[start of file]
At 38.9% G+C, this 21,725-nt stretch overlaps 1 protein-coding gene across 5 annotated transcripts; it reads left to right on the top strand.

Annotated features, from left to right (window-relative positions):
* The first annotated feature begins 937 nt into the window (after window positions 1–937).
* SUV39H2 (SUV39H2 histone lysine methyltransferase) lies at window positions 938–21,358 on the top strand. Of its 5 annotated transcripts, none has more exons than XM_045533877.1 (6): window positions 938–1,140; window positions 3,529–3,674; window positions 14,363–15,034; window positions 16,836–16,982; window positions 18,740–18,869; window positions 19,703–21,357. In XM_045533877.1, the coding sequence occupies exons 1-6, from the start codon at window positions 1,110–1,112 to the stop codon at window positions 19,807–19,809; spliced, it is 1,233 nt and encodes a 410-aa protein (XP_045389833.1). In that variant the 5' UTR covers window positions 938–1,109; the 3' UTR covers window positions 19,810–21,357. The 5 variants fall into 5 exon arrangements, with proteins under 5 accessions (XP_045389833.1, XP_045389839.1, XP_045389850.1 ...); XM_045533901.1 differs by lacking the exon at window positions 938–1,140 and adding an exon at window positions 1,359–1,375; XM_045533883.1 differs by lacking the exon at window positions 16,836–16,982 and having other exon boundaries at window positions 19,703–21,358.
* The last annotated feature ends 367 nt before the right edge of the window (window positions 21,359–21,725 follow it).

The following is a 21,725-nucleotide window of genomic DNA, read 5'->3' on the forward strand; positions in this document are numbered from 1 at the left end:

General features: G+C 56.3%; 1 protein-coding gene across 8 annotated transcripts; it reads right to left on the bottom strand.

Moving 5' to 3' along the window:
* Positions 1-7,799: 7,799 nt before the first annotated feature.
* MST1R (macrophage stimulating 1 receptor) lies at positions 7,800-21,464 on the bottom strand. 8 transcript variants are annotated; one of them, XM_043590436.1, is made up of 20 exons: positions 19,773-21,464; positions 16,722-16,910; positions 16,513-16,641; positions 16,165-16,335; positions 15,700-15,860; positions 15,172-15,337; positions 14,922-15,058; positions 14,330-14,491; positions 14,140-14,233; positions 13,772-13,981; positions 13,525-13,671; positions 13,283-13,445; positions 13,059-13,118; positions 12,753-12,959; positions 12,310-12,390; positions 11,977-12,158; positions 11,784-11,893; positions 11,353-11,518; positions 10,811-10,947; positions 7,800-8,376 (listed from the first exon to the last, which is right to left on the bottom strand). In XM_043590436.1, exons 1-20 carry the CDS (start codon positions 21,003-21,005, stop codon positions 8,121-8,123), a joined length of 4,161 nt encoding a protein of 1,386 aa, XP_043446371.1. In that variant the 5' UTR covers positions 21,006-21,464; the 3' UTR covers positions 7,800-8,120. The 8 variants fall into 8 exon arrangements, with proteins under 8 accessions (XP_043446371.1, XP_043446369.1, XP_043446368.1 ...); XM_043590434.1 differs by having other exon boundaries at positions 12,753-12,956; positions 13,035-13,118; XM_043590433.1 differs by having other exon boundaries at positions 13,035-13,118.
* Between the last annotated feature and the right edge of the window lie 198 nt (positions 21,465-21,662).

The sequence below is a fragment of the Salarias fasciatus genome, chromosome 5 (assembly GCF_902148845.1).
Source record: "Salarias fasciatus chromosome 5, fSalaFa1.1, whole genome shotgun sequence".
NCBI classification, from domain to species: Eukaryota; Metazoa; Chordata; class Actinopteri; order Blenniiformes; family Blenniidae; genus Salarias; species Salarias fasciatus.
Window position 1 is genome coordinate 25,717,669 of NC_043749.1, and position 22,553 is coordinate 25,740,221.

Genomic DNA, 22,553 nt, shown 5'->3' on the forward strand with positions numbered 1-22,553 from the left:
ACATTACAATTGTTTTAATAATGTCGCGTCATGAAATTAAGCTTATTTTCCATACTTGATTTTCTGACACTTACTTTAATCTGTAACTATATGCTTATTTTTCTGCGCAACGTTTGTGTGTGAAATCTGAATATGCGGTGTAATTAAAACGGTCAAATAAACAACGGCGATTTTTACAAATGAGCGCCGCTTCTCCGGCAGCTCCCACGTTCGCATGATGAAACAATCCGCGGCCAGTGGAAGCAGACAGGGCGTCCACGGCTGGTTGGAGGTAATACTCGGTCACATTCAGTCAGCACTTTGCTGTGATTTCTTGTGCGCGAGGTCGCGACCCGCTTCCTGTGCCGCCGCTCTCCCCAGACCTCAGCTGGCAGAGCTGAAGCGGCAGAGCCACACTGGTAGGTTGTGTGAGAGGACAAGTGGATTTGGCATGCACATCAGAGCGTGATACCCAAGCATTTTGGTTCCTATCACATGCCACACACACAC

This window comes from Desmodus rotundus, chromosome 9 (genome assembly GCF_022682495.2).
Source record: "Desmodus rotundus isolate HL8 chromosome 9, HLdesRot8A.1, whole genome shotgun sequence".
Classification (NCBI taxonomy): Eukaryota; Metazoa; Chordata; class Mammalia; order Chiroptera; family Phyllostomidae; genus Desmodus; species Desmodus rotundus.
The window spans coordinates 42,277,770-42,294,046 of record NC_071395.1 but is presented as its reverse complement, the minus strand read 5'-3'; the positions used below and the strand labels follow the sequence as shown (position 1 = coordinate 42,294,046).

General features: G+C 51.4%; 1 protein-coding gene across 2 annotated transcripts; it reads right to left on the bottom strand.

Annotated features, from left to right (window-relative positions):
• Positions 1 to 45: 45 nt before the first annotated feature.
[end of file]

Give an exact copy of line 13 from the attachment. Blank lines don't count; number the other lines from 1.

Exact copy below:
Source record: "Salarias fasciatus chromosome 5, fSalaFa1.1, whole genome shotgun sequence".